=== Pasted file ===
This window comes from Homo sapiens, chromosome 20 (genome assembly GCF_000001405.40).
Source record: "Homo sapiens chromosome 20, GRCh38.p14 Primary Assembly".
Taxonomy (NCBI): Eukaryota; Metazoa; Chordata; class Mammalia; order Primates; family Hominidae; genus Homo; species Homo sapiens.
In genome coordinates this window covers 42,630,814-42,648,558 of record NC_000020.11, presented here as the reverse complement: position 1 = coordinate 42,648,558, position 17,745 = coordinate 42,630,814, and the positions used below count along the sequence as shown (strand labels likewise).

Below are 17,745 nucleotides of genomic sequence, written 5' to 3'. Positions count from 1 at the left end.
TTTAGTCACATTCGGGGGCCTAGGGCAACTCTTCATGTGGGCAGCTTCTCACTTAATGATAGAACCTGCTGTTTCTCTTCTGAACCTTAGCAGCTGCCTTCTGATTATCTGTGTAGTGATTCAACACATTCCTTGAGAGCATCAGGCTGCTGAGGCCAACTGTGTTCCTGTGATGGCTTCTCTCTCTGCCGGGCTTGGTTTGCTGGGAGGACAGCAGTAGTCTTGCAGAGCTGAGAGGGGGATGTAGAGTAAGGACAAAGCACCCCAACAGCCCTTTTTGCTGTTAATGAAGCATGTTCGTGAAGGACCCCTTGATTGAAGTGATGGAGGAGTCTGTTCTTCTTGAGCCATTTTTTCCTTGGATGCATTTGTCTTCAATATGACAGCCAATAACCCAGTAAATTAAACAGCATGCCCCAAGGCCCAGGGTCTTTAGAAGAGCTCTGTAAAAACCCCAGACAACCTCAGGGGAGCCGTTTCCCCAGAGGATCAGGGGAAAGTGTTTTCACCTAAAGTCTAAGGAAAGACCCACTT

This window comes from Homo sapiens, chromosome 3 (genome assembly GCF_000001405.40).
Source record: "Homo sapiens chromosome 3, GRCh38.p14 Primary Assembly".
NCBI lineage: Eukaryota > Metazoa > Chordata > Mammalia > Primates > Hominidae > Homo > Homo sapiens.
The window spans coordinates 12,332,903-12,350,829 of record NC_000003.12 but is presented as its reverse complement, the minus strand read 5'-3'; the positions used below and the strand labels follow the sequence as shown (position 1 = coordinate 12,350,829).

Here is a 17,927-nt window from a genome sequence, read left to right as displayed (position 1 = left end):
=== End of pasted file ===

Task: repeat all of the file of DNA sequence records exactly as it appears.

This window comes from Homo sapiens, chromosome 20 (genome assembly GCF_000001405.40).
Source record: "Homo sapiens chromosome 20, GRCh38.p14 Primary Assembly".
Taxonomy (NCBI): Eukaryota; Metazoa; Chordata; class Mammalia; order Primates; family Hominidae; genus Homo; species Homo sapiens.
In genome coordinates this window covers 42,630,814-42,648,558 of record NC_000020.11, presented here as the reverse complement: position 1 = coordinate 42,648,558, position 17,745 = coordinate 42,630,814, and the positions used below count along the sequence as shown (strand labels likewise).

Below are 17,745 nucleotides of genomic sequence, written 5' to 3'. Positions count from 1 at the left end.
TTTAGTCACATTCGGGGGCCTAGGGCAACTCTTCATGTGGGCAGCTTCTCACTTAATGATAGAACCTGCTGTTTCTCTTCTGAACCTTAGCAGCTGCCTTCTGATTATCTGTGTAGTGATTCAACACATTCCTTGAGAGCATCAGGCTGCTGAGGCCAACTGTGTTCCTGTGATGGCTTCTCTCTCTGCCGGGCTTGGTTTGCTGGGAGGACAGCAGTAGTCTTGCAGAGCTGAGAGGGGGATGTAGAGTAAGGACAAAGCACCCCAACAGCCCTTTTTGCTGTTAATGAAGCATGTTCGTGAAGGACCCCTTGATTGAAGTGATGGAGGAGTCTGTTCTTCTTGAGCCATTTTTTCCTTGGATGCATTTGTCTTCAATATGACAGCCAATAACCCAGTAAATTAAACAGCATGCCCCAAGGCCCAGGGTCTTTAGAAGAGCTCTGTAAAAACCCCAGACAACCTCAGGGGAGCCGTTTCCCCAGAGGATCAGGGGAAAGTGTTTTCACCTAAAGTCTAAGGAAAGACCCACTT

This window comes from Homo sapiens, chromosome 3 (genome assembly GCF_000001405.40).
Source record: "Homo sapiens chromosome 3, GRCh38.p14 Primary Assembly".
NCBI lineage: Eukaryota > Metazoa > Chordata > Mammalia > Primates > Hominidae > Homo > Homo sapiens.
The window spans coordinates 12,332,903-12,350,829 of record NC_000003.12 but is presented as its reverse complement, the minus strand read 5'-3'; the positions used below and the strand labels follow the sequence as shown (position 1 = coordinate 12,350,829).

Here is a 17,927-nt window from a genome sequence, read left to right as displayed (position 1 = left end):